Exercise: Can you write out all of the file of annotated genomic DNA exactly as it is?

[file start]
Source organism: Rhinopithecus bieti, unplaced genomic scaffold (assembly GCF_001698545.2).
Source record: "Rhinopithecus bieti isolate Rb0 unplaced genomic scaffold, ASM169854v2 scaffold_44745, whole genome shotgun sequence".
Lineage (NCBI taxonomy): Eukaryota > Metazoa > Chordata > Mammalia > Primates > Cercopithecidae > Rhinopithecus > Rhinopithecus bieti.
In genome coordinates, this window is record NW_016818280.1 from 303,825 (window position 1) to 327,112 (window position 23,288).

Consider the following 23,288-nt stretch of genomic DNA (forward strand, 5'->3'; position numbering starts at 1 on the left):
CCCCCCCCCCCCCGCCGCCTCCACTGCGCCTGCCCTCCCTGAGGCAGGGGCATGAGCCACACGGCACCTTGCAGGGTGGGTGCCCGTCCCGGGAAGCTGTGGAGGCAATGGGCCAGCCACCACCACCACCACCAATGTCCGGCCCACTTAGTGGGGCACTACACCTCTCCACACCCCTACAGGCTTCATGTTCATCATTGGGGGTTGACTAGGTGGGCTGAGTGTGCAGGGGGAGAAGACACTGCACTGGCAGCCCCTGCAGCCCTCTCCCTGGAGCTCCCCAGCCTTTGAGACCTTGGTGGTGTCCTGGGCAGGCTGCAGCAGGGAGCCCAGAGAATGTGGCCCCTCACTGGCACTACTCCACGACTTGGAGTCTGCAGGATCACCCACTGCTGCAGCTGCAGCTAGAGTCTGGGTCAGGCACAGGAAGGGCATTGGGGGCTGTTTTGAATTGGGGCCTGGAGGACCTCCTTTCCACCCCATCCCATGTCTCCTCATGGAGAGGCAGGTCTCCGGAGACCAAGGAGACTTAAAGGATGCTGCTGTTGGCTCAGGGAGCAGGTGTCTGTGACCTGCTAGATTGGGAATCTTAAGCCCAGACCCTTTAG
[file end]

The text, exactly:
Source organism: Rhinopithecus bieti, unplaced genomic scaffold (assembly GCF_001698545.2).
Source record: "Rhinopithecus bieti isolate Rb0 unplaced genomic scaffold, ASM169854v2 scaffold_44745, whole genome shotgun sequence".
Lineage (NCBI taxonomy): Eukaryota > Metazoa > Chordata > Mammalia > Primates > Cercopithecidae > Rhinopithecus > Rhinopithecus bieti.
In genome coordinates, this window is record NW_016818280.1 from 303,825 (window position 1) to 327,112 (window position 23,288).

Consider the following 23,288-nt stretch of genomic DNA (forward strand, 5'->3'; position numbering starts at 1 on the left):
CCCCCCCCCCCCCGCCGCCTCCACTGCGCCTGCCCTCCCTGAGGCAGGGGCATGAGCCACACGGCACCTTGCAGGGTGGGTGCCCGTCCCGGGAAGCTGTGGAGGCAATGGGCCAGCCACCACCACCACCACCAATGTCCGGCCCACTTAGTGGGGCACTACACCTCTCCACACCCCTACAGGCTTCATGTTCATCATTGGGGGTTGACTAGGTGGGCTGAGTGTGCAGGGGGAGAAGACACTGCACTGGCAGCCCCTGCAGCCCTCTCCCTGGAGCTCCCCAGCCTTTGAGACCTTGGTGGTGTCCTGGGCAGGCTGCAGCAGGGAGCCCAGAGAATGTGGCCCCTCACTGGCACTACTCCACGACTTGGAGTCTGCAGGATCACCCACTGCTGCAGCTGCAGCTAGAGTCTGGGTCAGGCACAGGAAGGGCATTGGGGGCTGTTTTGAATTGGGGCCTGGAGGACCTCCTTTCCACCCCATCCCATGTCTCCTCATGGAGAGGCAGGTCTCCGGAGACCAAGGAGACTTAAAGGATGCTGCTGTTGGCTCAGGGAGCAGGTGTCTGTGACCTGCTAGATTGGGAATCTTAAGCCCAGACCCTTTAG